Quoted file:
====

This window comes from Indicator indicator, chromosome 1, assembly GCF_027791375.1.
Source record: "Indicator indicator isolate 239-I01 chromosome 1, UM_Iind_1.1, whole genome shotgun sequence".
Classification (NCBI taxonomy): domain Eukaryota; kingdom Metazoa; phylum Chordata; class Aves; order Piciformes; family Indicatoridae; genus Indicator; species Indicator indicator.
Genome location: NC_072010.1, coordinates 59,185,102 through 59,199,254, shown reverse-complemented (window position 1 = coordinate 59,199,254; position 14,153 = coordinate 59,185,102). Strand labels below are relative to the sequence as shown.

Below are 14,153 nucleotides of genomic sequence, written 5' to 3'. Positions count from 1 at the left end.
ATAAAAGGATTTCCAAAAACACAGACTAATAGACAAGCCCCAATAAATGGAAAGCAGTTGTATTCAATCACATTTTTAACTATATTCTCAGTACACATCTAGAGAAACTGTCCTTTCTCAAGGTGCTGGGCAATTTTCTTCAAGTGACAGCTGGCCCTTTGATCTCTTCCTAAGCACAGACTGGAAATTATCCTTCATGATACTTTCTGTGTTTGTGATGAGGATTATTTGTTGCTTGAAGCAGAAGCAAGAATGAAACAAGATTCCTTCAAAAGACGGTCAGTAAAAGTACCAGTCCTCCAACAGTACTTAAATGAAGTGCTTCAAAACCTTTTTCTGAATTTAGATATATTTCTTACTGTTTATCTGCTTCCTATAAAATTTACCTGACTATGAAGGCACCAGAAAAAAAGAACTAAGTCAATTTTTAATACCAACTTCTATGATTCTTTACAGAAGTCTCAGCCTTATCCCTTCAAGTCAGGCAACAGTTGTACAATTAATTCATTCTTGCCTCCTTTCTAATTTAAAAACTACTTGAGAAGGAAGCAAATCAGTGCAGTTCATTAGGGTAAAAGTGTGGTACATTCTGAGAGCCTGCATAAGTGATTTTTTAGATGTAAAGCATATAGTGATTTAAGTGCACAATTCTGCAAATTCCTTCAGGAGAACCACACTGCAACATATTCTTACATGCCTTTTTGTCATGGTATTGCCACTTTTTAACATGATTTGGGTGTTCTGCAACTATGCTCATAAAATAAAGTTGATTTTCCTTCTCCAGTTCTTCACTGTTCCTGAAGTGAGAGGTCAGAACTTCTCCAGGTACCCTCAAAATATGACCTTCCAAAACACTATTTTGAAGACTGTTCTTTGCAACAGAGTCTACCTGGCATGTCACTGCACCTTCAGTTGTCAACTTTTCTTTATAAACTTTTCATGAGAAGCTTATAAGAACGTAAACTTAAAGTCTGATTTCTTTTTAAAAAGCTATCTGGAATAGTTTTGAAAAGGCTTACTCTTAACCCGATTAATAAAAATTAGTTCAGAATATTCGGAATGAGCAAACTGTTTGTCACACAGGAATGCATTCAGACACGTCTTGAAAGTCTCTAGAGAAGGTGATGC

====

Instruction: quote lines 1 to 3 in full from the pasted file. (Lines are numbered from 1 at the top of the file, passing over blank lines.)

This window comes from Indicator indicator, chromosome 1, assembly GCF_027791375.1.
Source record: "Indicator indicator isolate 239-I01 chromosome 1, UM_Iind_1.1, whole genome shotgun sequence".
Classification (NCBI taxonomy): domain Eukaryota; kingdom Metazoa; phylum Chordata; class Aves; order Piciformes; family Indicatoridae; genus Indicator; species Indicator indicator.